Nebraska Department of Health and Human Services, Lifespan Health Services. 2012. PRAMS and ... preconception health. [Lincoln, NE]: Nebraska Department of Health and Human Services, 4 pp.

Annotation: This fact sheet for Nebraska women provides an explanation of preconception health and why it is important across a woman's lifespan, not just during the reproductive years. Topics include why planning pregnancies is important, use of birth control, health insurance, how tobacco and alcohol use influences birth outcomes; how women can reduce their risks for poor birth outcomes. Statistical data is provided throughout the fact sheet.

Contact: Nebraska Department of Health and Human Services, P.O. Box 95026, Lincoln, NE 68509-5026, Telephone: (402) 471-3121 E-mail: dhhs.helpline@nebraska.gov Web Site: http://www.hhs.state.ne.us Available from the website.

Keywords: Fetal development, Fetal viability, Life cycle, Nebraska, Pregnant women, Risk factors, State surveys, Statistical data, Women', s health

American College of Obstetricians and Gynecologists. 2011. How your baby grows during pregnancy. Washington, DC: American College of Obstetricians and Gynecologists, 3 pp. (FAQ)

Annotation: This pamphlet, which is intended for consumers, explains how pregnancy begins, how the fetus grows and develops, how the body changes during pregnancy, and how to calculate a due date. Illustrations of the fetus at each month of pregnancy and of women's bodies during pregnancy are included. The pamphlet also contains a glossary of terms.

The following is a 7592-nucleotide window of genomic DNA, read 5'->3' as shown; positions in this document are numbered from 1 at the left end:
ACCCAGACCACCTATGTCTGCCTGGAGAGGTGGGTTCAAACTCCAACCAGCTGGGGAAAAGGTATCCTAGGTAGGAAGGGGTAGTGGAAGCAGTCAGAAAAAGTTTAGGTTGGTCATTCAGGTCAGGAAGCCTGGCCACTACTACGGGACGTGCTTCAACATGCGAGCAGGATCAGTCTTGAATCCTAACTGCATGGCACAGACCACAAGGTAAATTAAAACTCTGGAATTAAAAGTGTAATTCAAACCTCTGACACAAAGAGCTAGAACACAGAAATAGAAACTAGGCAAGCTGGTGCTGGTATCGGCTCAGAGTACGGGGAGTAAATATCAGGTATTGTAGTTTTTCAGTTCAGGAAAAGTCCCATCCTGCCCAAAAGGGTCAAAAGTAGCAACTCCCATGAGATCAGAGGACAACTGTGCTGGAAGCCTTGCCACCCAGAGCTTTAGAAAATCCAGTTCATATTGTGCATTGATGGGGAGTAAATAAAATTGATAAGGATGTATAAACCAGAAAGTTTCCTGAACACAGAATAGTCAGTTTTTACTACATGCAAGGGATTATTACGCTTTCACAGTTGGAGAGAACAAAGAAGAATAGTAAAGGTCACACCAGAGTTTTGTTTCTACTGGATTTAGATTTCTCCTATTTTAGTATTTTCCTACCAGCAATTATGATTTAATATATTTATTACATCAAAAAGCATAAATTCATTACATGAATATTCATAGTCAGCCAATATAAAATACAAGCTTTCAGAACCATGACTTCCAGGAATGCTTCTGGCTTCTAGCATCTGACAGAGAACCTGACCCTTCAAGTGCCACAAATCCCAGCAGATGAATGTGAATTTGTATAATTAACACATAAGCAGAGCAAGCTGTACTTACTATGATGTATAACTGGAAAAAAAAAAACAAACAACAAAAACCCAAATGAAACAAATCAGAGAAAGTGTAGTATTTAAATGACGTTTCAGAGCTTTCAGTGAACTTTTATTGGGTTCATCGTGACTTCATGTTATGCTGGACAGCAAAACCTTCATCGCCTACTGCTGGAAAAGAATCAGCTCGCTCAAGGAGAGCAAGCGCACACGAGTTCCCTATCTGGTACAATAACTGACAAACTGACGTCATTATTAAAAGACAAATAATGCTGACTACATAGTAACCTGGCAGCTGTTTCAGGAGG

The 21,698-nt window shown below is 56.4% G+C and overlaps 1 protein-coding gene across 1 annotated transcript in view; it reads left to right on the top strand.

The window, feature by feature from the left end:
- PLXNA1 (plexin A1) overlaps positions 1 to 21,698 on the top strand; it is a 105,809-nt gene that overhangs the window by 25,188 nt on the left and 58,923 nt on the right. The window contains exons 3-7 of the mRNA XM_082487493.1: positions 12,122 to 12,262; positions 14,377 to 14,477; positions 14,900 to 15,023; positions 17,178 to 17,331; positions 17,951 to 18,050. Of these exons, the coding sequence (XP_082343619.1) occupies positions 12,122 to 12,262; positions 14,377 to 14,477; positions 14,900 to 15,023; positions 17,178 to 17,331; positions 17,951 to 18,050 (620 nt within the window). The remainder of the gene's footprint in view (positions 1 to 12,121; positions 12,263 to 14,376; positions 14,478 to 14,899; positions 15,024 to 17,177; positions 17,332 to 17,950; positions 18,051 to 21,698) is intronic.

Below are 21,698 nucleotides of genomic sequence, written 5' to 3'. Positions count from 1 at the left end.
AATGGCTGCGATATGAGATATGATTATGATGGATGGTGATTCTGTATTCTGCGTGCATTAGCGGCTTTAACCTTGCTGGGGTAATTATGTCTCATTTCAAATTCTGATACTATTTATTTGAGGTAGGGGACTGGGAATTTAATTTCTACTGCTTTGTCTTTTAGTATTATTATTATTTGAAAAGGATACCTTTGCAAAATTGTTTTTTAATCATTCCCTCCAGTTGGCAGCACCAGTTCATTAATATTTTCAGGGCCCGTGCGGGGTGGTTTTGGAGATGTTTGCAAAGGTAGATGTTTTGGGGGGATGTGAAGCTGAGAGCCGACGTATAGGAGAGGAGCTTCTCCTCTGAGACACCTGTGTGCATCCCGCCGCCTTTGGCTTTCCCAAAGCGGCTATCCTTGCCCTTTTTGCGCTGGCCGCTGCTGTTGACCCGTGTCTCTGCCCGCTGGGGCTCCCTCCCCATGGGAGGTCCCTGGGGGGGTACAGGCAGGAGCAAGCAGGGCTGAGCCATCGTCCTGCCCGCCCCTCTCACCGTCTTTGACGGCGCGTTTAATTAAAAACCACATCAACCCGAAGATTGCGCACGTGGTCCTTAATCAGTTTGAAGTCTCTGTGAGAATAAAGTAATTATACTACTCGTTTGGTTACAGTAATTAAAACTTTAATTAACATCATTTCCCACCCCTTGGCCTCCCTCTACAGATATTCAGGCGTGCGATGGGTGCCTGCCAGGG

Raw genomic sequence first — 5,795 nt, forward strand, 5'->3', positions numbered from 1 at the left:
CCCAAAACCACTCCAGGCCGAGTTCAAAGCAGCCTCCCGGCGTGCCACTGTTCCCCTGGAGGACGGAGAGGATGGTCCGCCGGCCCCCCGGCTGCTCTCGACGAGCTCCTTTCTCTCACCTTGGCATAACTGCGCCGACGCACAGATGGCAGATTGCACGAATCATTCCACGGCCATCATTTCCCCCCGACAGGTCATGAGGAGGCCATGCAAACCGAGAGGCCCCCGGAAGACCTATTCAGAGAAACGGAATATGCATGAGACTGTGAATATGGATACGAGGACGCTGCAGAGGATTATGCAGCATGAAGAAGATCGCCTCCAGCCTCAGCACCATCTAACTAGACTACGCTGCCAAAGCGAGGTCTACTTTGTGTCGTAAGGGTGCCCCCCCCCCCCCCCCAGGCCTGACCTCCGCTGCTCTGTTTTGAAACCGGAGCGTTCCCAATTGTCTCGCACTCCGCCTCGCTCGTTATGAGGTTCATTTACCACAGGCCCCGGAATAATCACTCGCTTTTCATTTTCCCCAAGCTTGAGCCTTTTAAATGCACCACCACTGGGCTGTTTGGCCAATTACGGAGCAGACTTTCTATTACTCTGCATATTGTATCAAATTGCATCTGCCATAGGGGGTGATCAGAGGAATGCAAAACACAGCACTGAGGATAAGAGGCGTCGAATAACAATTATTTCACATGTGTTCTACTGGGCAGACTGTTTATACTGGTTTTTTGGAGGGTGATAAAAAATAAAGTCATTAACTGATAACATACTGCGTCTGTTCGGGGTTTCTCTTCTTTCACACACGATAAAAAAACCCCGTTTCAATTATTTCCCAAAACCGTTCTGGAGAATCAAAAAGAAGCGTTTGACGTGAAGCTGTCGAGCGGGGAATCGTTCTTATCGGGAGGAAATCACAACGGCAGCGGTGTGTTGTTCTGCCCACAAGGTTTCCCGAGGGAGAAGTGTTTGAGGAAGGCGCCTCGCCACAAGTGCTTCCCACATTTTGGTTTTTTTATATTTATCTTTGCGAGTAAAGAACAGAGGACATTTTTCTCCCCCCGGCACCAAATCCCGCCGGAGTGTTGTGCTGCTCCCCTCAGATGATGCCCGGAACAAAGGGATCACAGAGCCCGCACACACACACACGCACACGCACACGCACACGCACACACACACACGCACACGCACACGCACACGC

Contact: American College of Obstetricians and Gynecologists, 409 12th Street S.W., P.O. Box 96920, Washington, DC 20090-6920, Telephone: (202) 638-5577 Secondary Telephone: (202) 863-2518 E-mail: resources@acog.org Web Site: http://www.acog.org Available from the website.

Keywords: Consumer education materials, Fetal development, Pregnancy, Women', s health

Barry KL, Caetano R, Chang G, DeJoseph MC, Miller LA, O'Connor MJ, Olson, HC, Floyd RL, Weber MK, DeStefano F, Dolina S, Leeks K. 2009. Reducing alcohol-exposed pregnancies: A Report of the National Task Force on Fetal Alcohol Syndrome and Fetal Alcohol Effect. Atlanta, GA: National Task Force on Fetal Alcohol Syndrome and Fetal Alcohol Effect, 26 pp.

Annotation: This report identifies community-level fetal alcohol spectrum disorder (FASD) interventions and policies that can prevent fetal alcohol-exposed pregnancies (AEDs) and reduce the prevalence of physical, mental, behavioral, and learning disabilities due to prenatal alcohol exposure. Topics also include an epidemiological overview, screening for women at risk, current evidence, prevention interventions, and recommendations and future research directions.